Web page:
RUSH: You and I are very close on thinking on this, but I think it’s pretty common. I think every generation of parents has hoped that their own kids have a better life than they had. What has happened here — and I don’t know how many generations, maybe two — no, no, no, it cannot be 50 years because I’m 57 and it was not this way when I was a kid, there has been an effort, by the way, it’s not just in the homes, this has been practiced in the schools, too, wherever you find kids, there has been an effort to eliminate all suffering and discomfort. Whenever there is suffering or discomfort or hurt feelings, the parents, everybody, oh, no, no, no, no, we can’t allow this to happen, there can be no suffering, there can be nobody with hurt feelings, nobody can be upset. It started innocently enough with education where there were differences in kids’ scores and so forth, that led to, we can’t have that, that’s humiliating others, and I think this whole idea, it’s embodied here in the lead of the story, parents are confused now, okay, we’re in bad economic times, do I shield my kids from this?

CALLER: Absolutely, they’re not going to learn. Everybody has to suffer to learn to some extent. I don’t want to see my kids on the street, you know, homeless by my stretch, I’d be happy to help ’em but you have to teach ’em to work, you have to teach them to have self-respect —

RUSH: Yeah.

CALLER: — to be good citizens.

RUSH: See, I’m —

CALLER: — educate themselves.

RUSH: I’m sitting here as host of the program and one of my responsibilities as host of the program is to make sure that whatever happens on this program is not boring. Now, wait, now, wait, I got a point here. Twenty-five years ago, for you to call and say this would have been so understood by everybody to be the way it is, the way it should be, that it would be considered boring. Today I wonder how many people have heard what you just said and are thinking, ‘Wow, you know, that makes a lot of sense, I never thought of it that way.’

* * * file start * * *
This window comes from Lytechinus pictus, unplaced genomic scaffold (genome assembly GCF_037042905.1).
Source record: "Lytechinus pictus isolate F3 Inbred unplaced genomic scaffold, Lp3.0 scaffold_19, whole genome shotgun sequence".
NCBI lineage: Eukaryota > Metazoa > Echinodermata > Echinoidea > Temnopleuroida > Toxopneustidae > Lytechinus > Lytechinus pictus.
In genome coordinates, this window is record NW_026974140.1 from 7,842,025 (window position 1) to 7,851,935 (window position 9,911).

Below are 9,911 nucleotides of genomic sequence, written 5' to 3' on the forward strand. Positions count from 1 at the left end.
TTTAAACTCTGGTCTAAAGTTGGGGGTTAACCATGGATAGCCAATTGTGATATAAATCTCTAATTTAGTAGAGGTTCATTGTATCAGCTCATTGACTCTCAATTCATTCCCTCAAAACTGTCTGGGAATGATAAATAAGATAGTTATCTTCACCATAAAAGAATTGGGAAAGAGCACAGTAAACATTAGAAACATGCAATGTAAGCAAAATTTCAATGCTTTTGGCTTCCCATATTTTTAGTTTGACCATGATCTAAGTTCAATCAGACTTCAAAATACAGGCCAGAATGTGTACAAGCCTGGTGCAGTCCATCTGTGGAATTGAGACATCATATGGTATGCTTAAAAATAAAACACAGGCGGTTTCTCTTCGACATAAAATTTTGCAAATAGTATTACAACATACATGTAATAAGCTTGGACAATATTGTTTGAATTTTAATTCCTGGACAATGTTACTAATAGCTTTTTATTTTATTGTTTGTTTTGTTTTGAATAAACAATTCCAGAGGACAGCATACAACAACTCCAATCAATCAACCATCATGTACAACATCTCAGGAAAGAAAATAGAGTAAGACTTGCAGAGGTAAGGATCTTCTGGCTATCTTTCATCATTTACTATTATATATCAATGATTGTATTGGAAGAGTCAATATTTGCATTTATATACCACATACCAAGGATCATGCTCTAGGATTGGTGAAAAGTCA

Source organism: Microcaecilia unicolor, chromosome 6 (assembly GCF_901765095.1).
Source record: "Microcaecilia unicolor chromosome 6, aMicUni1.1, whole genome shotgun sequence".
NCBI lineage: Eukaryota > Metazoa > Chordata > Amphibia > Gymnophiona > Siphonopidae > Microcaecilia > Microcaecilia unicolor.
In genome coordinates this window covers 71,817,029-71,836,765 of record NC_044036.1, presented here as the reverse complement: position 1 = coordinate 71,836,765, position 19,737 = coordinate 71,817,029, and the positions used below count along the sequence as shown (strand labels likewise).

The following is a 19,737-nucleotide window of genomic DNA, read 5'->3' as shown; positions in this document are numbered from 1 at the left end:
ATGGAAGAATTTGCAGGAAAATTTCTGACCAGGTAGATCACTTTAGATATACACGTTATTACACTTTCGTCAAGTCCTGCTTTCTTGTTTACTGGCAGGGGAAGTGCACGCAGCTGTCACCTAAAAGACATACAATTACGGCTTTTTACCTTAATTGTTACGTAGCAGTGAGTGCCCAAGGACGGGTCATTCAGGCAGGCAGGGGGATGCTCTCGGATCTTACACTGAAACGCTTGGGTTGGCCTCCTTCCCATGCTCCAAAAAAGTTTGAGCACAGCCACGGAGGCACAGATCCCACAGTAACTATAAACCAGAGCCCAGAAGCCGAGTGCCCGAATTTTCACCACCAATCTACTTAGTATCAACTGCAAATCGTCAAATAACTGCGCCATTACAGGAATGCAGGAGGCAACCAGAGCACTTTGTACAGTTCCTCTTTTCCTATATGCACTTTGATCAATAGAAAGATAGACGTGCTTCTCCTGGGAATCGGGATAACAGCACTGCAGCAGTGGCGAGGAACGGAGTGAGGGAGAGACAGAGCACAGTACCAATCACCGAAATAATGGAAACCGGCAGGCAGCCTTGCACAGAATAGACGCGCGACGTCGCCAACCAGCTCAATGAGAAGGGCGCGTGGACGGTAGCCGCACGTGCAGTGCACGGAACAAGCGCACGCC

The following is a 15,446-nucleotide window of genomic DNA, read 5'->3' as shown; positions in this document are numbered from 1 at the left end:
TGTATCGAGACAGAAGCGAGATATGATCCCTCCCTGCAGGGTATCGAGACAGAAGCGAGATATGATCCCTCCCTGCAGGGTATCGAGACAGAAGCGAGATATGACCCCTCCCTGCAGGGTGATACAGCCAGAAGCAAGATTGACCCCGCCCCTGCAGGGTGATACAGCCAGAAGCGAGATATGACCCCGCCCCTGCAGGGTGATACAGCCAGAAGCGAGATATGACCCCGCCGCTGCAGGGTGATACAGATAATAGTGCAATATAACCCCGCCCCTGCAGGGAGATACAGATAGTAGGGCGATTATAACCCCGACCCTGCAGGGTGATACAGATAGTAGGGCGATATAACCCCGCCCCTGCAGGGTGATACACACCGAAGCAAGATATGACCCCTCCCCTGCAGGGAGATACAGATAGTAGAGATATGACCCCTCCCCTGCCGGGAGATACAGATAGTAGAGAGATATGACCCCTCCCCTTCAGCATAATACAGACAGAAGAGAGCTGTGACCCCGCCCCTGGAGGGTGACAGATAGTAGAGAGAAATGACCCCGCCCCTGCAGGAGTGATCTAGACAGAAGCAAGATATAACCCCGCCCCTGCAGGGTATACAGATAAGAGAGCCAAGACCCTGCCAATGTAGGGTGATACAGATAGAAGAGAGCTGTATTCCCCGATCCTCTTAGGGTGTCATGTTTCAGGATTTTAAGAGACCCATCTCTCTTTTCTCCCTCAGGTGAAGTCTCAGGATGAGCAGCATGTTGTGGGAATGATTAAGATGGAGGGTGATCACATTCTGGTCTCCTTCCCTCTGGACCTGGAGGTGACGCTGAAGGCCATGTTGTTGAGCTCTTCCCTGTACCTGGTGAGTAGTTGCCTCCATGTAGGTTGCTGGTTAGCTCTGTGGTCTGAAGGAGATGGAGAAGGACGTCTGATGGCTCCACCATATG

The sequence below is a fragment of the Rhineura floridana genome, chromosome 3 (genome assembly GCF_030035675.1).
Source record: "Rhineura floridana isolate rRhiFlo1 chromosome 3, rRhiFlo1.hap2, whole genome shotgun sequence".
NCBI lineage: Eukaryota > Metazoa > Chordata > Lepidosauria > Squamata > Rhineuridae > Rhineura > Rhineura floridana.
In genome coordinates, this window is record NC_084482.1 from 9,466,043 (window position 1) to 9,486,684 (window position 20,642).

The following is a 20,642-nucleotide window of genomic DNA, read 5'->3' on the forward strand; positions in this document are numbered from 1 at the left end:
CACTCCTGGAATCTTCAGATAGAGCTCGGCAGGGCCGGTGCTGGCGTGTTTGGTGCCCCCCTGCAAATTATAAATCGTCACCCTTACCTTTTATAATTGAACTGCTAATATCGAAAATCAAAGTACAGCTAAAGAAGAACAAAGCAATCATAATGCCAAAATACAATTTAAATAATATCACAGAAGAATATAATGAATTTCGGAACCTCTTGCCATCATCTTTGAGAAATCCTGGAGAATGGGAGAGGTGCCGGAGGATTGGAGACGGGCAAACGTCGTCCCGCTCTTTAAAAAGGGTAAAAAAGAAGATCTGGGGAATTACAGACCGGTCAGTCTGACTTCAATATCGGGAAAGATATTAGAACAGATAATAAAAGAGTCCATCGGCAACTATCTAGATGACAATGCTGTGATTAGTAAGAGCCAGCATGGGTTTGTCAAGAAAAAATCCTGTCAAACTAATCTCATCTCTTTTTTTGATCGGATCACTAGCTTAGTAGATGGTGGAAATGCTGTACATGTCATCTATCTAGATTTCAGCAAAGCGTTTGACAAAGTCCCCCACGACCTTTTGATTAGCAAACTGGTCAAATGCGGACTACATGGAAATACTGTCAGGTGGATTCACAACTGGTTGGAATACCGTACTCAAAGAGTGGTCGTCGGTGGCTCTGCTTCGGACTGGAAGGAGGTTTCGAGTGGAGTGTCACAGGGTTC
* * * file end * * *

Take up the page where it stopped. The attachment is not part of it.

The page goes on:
CALLER: Well — (laughing) — that’s the thing.

RUSH: It’s all starting to make sense here. There has been a slow encroachment of our culture. Obviously it’s not that slow. It’s gotten to the point where things are — well, a lot of us do not recognize things the way they are, and this election seems to have opened our eyes even more.


RUSH: Fran in Reno. Nice to have you on the EIB Network. Hello.

CALLER: Hi, Rush. First off I want to wish you a very merry Christmas because I know I won’t talk to you again before Christmas.

RUSH: Thank you very much. Same to you.

CALLER: Thank you. Also, you know, sitting here listening, waiting to talk to you, there’s 101 things that a person could talk to you about.

RUSH: The best bet is to stick with the original thing you called about.

CALLER: That’s what I’m going to do, and that’s about our kids nowadays. The problem with our kids nowadays is the parents. Because the parents feel they’ve gotta give ’em everything that they didn’t have before. And like when it comes to Christmas, you ask them for a Christmas list, and they want iPods, they want Wiis, they want laptops. What happened to the old Christmas list of, oh, I’d like to have a doll or a car or a truck, you know.

RUSH: Yeah. I know. I think this is a sign of American prosperity. We had a story earlier, in case you missed this, folks, one of the reasons here that Fran is calling, we had a story earlier: ‘It’s a tough economy out there, even for a kid. Many parents are wondering how to broach the subject of the tough economy. Should they shield their children from the hard times and spend like there’s no tomorrow on their gifts and so forth? Or is it better to share the reality that more families, often their own, simply cannot have it all, even at Christmas? It can be a real dilemma.’ I read that and I knew there are parts of this country that I am indeed — proudly I will admit I’m out of touch. I do not have children. I have five nephews and nieces, and sometimes they suffer. Their parents tell ’em no sometimes. They all love coming down to see Uncle Rush. They all love Uncle Rush’s arcade room; they love Uncle Rush’s swimming pool; they love Uncle Rush’s cook; they love Uncle Rush’s macaroni and cheese and chicken strips and Uncle Rush’s 55 televisions.